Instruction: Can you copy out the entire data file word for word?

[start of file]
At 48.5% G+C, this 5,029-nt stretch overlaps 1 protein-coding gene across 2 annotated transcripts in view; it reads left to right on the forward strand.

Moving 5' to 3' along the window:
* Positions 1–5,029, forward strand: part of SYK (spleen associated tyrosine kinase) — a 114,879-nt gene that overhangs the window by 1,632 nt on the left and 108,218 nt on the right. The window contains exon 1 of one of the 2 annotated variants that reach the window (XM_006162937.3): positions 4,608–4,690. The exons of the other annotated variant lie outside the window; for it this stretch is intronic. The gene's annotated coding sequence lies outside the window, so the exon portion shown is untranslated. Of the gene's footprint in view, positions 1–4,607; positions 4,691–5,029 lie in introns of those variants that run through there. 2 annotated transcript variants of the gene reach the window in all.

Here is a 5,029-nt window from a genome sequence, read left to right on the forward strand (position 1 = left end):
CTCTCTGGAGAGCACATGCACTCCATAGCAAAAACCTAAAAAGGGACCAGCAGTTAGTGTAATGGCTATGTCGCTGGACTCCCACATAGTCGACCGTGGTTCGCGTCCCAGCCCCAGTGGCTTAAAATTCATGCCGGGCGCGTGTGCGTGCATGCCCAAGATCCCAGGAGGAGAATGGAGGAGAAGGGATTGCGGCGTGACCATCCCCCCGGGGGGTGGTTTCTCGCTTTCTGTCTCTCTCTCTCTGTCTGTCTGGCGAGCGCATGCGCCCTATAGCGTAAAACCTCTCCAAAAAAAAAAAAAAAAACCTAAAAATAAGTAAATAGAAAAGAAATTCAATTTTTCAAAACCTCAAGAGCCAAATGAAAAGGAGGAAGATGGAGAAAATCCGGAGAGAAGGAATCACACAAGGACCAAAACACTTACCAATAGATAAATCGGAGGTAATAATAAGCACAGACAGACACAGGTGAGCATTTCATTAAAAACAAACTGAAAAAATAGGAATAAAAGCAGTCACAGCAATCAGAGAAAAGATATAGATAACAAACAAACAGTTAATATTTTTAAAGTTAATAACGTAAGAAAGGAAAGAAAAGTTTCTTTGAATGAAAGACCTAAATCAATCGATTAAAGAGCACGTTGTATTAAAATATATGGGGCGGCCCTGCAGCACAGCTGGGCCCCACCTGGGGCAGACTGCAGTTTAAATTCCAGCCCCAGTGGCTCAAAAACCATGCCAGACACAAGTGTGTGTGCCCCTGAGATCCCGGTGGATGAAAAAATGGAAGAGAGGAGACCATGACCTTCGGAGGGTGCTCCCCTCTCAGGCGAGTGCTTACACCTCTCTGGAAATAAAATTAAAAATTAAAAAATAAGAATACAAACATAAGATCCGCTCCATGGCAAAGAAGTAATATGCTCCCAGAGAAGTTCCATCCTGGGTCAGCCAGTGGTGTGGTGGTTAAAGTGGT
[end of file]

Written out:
At 48.5% G+C, this 5,029-nt stretch overlaps 1 protein-coding gene across 2 annotated transcripts in view; it reads left to right on the forward strand.

Moving 5' to 3' along the window:
* Positions 1–5,029, forward strand: part of SYK (spleen associated tyrosine kinase) — a 114,879-nt gene that overhangs the window by 1,632 nt on the left and 108,218 nt on the right. The window contains exon 1 of one of the 2 annotated variants that reach the window (XM_006162937.3): positions 4,608–4,690. The exons of the other annotated variant lie outside the window; for it this stretch is intronic. The gene's annotated coding sequence lies outside the window, so the exon portion shown is untranslated. Of the gene's footprint in view, positions 1–4,607; positions 4,691–5,029 lie in introns of those variants that run through there. 2 annotated transcript variants of the gene reach the window in all.

Here is a 5,029-nt window from a genome sequence, read left to right on the forward strand (position 1 = left end):
CTCTCTGGAGAGCACATGCACTCCATAGCAAAAACCTAAAAAGGGACCAGCAGTTAGTGTAATGGCTATGTCGCTGGACTCCCACATAGTCGACCGTGGTTCGCGTCCCAGCCCCAGTGGCTTAAAATTCATGCCGGGCGCGTGTGCGTGCATGCCCAAGATCCCAGGAGGAGAATGGAGGAGAAGGGATTGCGGCGTGACCATCCCCCCGGGGGGTGGTTTCTCGCTTTCTGTCTCTCTCTCTCTGTCTGTCTGGCGAGCGCATGCGCCCTATAGCGTAAAACCTCTCCAAAAAAAAAAAAAAAAACCTAAAAATAAGTAAATAGAAAAGAAATTCAATTTTTCAAAACCTCAAGAGCCAAATGAAAAGGAGGAAGATGGAGAAAATCCGGAGAGAAGGAATCACACAAGGACCAAAACACTTACCAATAGATAAATCGGAGGTAATAATAAGCACAGACAGACACAGGTGAGCATTTCATTAAAAACAAACTGAAAAAATAGGAATAAAAGCAGTCACAGCAATCAGAGAAAAGATATAGATAACAAACAAACAGTTAATATTTTTAAAGTTAATAACGTAAGAAAGGAAAGAAAAGTTTCTTTGAATGAAAGACCTAAATCAATCGATTAAAGAGCACGTTGTATTAAAATATATGGGGCGGCCCTGCAGCACAGCTGGGCCCCACCTGGGGCAGACTGCAGTTTAAATTCCAGCCCCAGTGGCTCAAAAACCATGCCAGACACAAGTGTGTGTGCCCCTGAGATCCCGGTGGATGAAAAAATGGAAGAGAGGAGACCATGACCTTCGGAGGGTGCTCCCCTCTCAGGCGAGTGCTTACACCTCTCTGGAAATAAAATTAAAAATTAAAAAATAAGAATACAAACATAAGATCCGCTCCATGGCAAAGAAGTAATATGCTCCCAGAGAAGTTCCATCCTGGGTCAGCCAGTGGTGTGGTGGTTAAAGTGGT